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FM: 'Positive response' over FYROM in UK

07/11/2007 13:28
Greek Foreign Minister Dora Bakoyannis on Tuesday said Greece's positions regarding the Former Yugoslav Republic of Macedonia (FYROM) has met with a "positive response" in London. She was speaking after a meeting with British Foreign Secretary David Miliband on Tuesday morning, which both sides described as "excellent".

In statements after the meeting, Miliband noted that Greece's concerns over the issue of FYROM's name were understandable and said that it was very important to find a solution that respected these concerns.

Asked about the prospect of a Greek veto against FYROM joining NATO, Miliband replied that Greece was able to fully exercise its rights as a NATO member.

Bakoyannis insisted on the positive approach taken by the Greek side, and underlined the benefits that would be gained by its neighbour to the north, but also the improvement in bilateral and regional relations that would result if the outstanding dispute were resolved.

"Greece presents a positive proposal. The Greek state steadfastly believes that problems should be dealt with and not covered up. This is our proposal today and I think this finds great support among friends and partners," she stressed.

Miliband also underlined, in response to questions, that Britain's position regarding the Cyprus issue had not changed and that London steadfastly supported the July 8 process. The questions had referred to an agreement signed between the UK and Turkey in which the illegal regime in the occupied northern third of Cyprus, which is not recognised by any country apart from Turkey, was referred to as the so-called "Turkish Republic of Northern Cyprus".

On her part, Bakoyannis stressed the Greek side's satisfaction at the statements made by Miliband regarding the UK-Turkey agreement and the UK's desire to contribute to a solution of the Cyprus issue based on the July 8 process, adding that "our support for the process of July 8, which is also supported by the European Union, is exceptionally important" and noting that Athens had "observed foot-dragging" on the Turkish side.

Referring to talks with her British counterpart on Kosovo, Bakoyannis said they had both noted that this was a European issue needing a common European policy that would "indicate that Europe was taking responsibility for one of the most difficult problems that it faces".

The two ministers also agreed on the need for deeper cooperation on major global challenges like climate change and a joint approach to new threats created by environmental problems.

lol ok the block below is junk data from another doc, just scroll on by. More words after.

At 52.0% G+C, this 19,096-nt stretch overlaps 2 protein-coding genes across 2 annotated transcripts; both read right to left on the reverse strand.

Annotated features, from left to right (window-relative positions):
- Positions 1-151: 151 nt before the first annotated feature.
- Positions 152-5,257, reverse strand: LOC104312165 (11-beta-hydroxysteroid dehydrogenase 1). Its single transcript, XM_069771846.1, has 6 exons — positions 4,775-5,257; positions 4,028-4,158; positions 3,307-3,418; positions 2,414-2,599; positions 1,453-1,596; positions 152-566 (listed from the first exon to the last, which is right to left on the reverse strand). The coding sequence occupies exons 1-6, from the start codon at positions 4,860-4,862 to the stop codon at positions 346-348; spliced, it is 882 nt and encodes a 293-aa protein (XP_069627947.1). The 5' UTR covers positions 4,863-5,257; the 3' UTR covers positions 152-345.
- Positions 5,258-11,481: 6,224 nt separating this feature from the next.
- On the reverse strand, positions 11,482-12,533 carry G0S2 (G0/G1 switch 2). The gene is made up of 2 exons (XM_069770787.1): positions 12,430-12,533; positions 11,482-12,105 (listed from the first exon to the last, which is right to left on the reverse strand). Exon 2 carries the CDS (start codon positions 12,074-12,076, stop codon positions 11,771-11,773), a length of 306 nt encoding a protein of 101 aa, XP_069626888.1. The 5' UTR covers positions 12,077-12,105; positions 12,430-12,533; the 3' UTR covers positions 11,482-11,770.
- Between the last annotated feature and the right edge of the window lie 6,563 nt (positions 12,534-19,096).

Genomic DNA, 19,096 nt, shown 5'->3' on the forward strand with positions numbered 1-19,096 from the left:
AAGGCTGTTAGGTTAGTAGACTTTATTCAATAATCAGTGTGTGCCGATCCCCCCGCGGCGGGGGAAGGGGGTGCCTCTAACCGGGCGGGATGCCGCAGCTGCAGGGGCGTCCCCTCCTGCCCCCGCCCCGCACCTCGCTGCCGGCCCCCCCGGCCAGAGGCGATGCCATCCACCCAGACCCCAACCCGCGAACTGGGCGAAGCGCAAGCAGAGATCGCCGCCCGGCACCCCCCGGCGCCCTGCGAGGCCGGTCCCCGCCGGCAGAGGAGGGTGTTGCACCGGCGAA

During her visit to London, Bakoyannis met with the British Committee for the Restitution of the Parthenon Marbles and thanked them for their tremendous and ongoing efforts over the past years, stressing that Athens' goal was to reunite the Marbles being held at the British Museum in London with those in Greece.

"They do not only belong to Greece but the world has a right to see them united at the new Acropolis Museum," she said.

In Lisbon, meanwhile, speaking on the sidelines of the Euro-Mediterranean Partnership's foreign affairs conference, Deputy Foreign Minister Yiannis Valinakis repeated Greece's steadfast support for the European prospects of the Balkans provided that the countries in the region complied with the conditions and criteria set by the EU. He made the statement in a comment on the European Commission's report on FYROM’s progress toward accession.

Valinakis clarified that Greece did not welcome the negative report on FYROM's progress since "we want these countries to comply with the conditions, chief of which is good neighbour relations".

"The Greek government has supported the European prospects of all our neighbours and wants the conversion of the Balkans into a European neighbourhood. In order for this to happen, however, the candidate states must comply with the specific terms and criteria set on the part of the European Union. Today's report by the European Commission exactly shows the way, the way of such compliance, and certifies that this compliance has not existed up until today and, thus, in its own way is very simply telling Skopje that they cannot progress toward the European prospects that they desire," Valinakis said.

Regarding FYROM's stance, Valinakis said Athens was anxious that Skopje understand that "obstinacy would not lead to a solution of the problem" and was not part of European culture, while also noting that the European Commission "rightly attributed crucial importance" to the good neighbour criterion in its report.

"We want our neighbours' European policy but our neighbours must respect all the criteria that have been set on the part of the EU and other organisations, when this concerns other organisations," the minister added.

Greece and FYROM recently considered a new round of negotiations to find a solution to their dispute over FYROM's use of the name "Republic of Macedonia", which Greece objects to on historical and political grounds. Athens says use of the name may give rise to future irredentist claims on the northern Greek province of Macedonia, which shares a border with land-locked FYROM, while it also rejects as historically inaccurate attempts by certain circles of FYROM's Slavic population to claim association with the ancient Macedonian kingdom.